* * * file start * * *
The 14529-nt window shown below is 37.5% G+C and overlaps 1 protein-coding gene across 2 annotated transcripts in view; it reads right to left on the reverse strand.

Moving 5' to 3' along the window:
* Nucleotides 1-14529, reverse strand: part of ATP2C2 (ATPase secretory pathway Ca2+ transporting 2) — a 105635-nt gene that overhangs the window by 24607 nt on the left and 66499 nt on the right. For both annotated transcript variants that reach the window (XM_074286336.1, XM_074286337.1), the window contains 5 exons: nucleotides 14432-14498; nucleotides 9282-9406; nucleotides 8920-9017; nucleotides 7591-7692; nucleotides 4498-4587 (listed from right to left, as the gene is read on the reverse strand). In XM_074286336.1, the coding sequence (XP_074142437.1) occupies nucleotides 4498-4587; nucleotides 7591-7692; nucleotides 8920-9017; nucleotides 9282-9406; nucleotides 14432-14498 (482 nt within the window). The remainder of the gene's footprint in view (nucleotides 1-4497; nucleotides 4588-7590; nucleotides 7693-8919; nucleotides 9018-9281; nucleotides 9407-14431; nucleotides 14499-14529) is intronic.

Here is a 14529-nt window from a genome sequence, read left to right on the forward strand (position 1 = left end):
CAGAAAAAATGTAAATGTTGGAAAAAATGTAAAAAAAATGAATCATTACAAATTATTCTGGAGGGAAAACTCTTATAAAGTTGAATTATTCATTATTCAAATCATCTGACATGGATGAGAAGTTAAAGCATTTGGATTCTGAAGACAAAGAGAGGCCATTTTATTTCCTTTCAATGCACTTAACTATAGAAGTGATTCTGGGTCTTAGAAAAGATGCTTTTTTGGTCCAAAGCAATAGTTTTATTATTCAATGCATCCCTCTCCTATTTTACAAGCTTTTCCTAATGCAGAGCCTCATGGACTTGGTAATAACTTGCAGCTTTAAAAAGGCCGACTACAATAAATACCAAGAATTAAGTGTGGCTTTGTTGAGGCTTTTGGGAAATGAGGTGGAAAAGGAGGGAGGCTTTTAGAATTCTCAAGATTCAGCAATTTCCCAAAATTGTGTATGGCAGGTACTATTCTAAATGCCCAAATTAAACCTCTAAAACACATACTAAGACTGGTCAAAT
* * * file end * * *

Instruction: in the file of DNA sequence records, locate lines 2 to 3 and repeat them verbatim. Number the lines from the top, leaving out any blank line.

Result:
Moving 5' to 3' along the window:
* Nucleotides 1-14529, reverse strand: part of ATP2C2 (ATPase secretory pathway Ca2+ transporting 2) — a 105635-nt gene that overhangs the window by 24607 nt on the left and 66499 nt on the right. For both annotated transcript variants that reach the window (XM_074286336.1, XM_074286337.1), the window contains 5 exons: nucleotides 14432-14498; nucleotides 9282-9406; nucleotides 8920-9017; nucleotides 7591-7692; nucleotides 4498-4587 (listed from right to left, as the gene is read on the reverse strand). In XM_074286336.1, the coding sequence (XP_074142437.1) occupies nucleotides 4498-4587; nucleotides 7591-7692; nucleotides 8920-9017; nucleotides 9282-9406; nucleotides 14432-14498 (482 nt within the window). The remainder of the gene's footprint in view (nucleotides 1-4497; nucleotides 4588-7590; nucleotides 7693-8919; nucleotides 9018-9281; nucleotides 9407-14431; nucleotides 14499-14529) is intronic.